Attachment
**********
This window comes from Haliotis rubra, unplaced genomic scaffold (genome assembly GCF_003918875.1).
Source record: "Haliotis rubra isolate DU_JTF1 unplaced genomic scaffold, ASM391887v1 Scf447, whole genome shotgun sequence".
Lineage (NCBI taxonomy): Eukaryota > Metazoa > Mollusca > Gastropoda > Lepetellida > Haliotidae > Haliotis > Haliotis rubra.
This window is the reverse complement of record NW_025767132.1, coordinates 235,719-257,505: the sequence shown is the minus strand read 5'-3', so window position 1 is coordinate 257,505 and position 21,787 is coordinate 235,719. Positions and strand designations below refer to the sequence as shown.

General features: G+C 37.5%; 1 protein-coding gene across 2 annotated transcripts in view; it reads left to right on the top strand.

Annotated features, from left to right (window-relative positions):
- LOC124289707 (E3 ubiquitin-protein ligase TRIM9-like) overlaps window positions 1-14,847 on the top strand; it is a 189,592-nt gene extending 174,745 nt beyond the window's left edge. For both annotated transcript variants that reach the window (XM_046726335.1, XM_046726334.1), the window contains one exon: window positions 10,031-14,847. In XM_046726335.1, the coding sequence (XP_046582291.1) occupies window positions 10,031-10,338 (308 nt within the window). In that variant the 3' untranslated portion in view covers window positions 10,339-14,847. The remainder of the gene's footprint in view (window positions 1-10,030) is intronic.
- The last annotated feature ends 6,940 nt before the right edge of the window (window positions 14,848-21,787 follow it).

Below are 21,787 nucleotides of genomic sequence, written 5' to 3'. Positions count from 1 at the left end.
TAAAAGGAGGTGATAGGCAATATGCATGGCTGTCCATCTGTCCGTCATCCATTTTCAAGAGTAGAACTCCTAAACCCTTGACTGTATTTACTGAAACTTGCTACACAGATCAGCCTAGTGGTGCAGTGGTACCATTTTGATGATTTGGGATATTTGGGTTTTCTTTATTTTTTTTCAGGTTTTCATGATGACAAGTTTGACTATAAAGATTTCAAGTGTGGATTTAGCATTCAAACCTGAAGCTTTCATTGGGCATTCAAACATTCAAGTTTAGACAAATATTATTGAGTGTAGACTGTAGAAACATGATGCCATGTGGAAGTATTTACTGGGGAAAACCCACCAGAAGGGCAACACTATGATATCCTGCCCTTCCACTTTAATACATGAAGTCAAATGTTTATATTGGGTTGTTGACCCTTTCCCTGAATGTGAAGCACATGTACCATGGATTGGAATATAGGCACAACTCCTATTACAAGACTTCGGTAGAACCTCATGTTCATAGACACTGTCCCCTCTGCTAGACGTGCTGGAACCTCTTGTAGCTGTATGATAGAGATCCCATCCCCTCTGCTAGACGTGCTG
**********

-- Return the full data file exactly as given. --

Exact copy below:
This window comes from Haliotis rubra, unplaced genomic scaffold (genome assembly GCF_003918875.1).
Source record: "Haliotis rubra isolate DU_JTF1 unplaced genomic scaffold, ASM391887v1 Scf447, whole genome shotgun sequence".
Lineage (NCBI taxonomy): Eukaryota > Metazoa > Mollusca > Gastropoda > Lepetellida > Haliotidae > Haliotis > Haliotis rubra.
This window is the reverse complement of record NW_025767132.1, coordinates 235,719-257,505: the sequence shown is the minus strand read 5'-3', so window position 1 is coordinate 257,505 and position 21,787 is coordinate 235,719. Positions and strand designations below refer to the sequence as shown.

General features: G+C 37.5%; 1 protein-coding gene across 2 annotated transcripts in view; it reads left to right on the top strand.

Annotated features, from left to right (window-relative positions):
- LOC124289707 (E3 ubiquitin-protein ligase TRIM9-like) overlaps window positions 1-14,847 on the top strand; it is a 189,592-nt gene extending 174,745 nt beyond the window's left edge. For both annotated transcript variants that reach the window (XM_046726335.1, XM_046726334.1), the window contains one exon: window positions 10,031-14,847. In XM_046726335.1, the coding sequence (XP_046582291.1) occupies window positions 10,031-10,338 (308 nt within the window). In that variant the 3' untranslated portion in view covers window positions 10,339-14,847. The remainder of the gene's footprint in view (window positions 1-10,030) is intronic.
- The last annotated feature ends 6,940 nt before the right edge of the window (window positions 14,848-21,787 follow it).

Below are 21,787 nucleotides of genomic sequence, written 5' to 3'. Positions count from 1 at the left end.
TAAAAGGAGGTGATAGGCAATATGCATGGCTGTCCATCTGTCCGTCATCCATTTTCAAGAGTAGAACTCCTAAACCCTTGACTGTATTTACTGAAACTTGCTACACAGATCAGCCTAGTGGTGCAGTGGTACCATTTTGATGATTTGGGATATTTGGGTTTTCTTTATTTTTTTTCAGGTTTTCATGATGACAAGTTTGACTATAAAGATTTCAAGTGTGGATTTAGCATTCAAACCTGAAGCTTTCATTGGGCATTCAAACATTCAAGTTTAGACAAATATTATTGAGTGTAGACTGTAGAAACATGATGCCATGTGGAAGTATTTACTGGGGAAAACCCACCAGAAGGGCAACACTATGATATCCTGCCCTTCCACTTTAATACATGAAGTCAAATGTTTATATTGGGTTGTTGACCCTTTCCCTGAATGTGAAGCACATGTACCATGGATTGGAATATAGGCACAACTCCTATTACAAGACTTCGGTAGAACCTCATGTTCATAGACACTGTCCCCTCTGCTAGACGTGCTGGAACCTCTTGTAGCTGTATGATAGAGATCCCATCCCCTCTGCTAGACGTGCTG